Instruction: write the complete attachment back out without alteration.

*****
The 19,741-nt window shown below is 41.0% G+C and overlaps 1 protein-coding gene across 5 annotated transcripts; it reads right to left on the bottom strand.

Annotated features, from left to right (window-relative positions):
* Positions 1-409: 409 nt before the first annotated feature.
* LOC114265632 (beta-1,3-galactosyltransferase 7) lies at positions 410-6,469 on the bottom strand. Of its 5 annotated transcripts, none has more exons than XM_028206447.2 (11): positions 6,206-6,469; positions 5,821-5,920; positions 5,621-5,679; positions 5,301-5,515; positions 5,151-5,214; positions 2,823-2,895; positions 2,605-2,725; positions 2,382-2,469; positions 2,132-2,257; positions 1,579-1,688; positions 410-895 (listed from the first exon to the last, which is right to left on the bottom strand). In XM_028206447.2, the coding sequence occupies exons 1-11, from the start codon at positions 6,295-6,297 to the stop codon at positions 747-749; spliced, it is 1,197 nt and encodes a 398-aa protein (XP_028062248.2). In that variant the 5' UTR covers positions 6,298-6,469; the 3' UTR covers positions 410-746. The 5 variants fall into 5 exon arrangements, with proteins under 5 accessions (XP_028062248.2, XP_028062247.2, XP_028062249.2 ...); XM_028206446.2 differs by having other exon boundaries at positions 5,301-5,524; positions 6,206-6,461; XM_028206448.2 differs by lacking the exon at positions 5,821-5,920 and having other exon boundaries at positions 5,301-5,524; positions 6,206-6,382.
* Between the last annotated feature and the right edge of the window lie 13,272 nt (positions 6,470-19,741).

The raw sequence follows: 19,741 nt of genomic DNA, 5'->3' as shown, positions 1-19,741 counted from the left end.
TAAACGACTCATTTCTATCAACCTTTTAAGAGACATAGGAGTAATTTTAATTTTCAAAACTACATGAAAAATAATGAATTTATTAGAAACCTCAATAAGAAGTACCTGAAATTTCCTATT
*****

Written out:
The 19,741-nt window shown below is 41.0% G+C and overlaps 1 protein-coding gene across 5 annotated transcripts; it reads right to left on the bottom strand.

Annotated features, from left to right (window-relative positions):
* Positions 1-409: 409 nt before the first annotated feature.
* LOC114265632 (beta-1,3-galactosyltransferase 7) lies at positions 410-6,469 on the bottom strand. Of its 5 annotated transcripts, none has more exons than XM_028206447.2 (11): positions 6,206-6,469; positions 5,821-5,920; positions 5,621-5,679; positions 5,301-5,515; positions 5,151-5,214; positions 2,823-2,895; positions 2,605-2,725; positions 2,382-2,469; positions 2,132-2,257; positions 1,579-1,688; positions 410-895 (listed from the first exon to the last, which is right to left on the bottom strand). In XM_028206447.2, the coding sequence occupies exons 1-11, from the start codon at positions 6,295-6,297 to the stop codon at positions 747-749; spliced, it is 1,197 nt and encodes a 398-aa protein (XP_028062248.2). In that variant the 5' UTR covers positions 6,298-6,469; the 3' UTR covers positions 410-746. The 5 variants fall into 5 exon arrangements, with proteins under 5 accessions (XP_028062248.2, XP_028062247.2, XP_028062249.2 ...); XM_028206446.2 differs by having other exon boundaries at positions 5,301-5,524; positions 6,206-6,461; XM_028206448.2 differs by lacking the exon at positions 5,821-5,920 and having other exon boundaries at positions 5,301-5,524; positions 6,206-6,382.
* Between the last annotated feature and the right edge of the window lie 13,272 nt (positions 6,470-19,741).

The raw sequence follows: 19,741 nt of genomic DNA, 5'->3' as shown, positions 1-19,741 counted from the left end.
TAAACGACTCATTTCTATCAACCTTTTAAGAGACATAGGAGTAATTTTAATTTTCAAAACTACATGAAAAATAATGAATTTATTAGAAACCTCAATAAGAAGTACCTGAAATTTCCTATT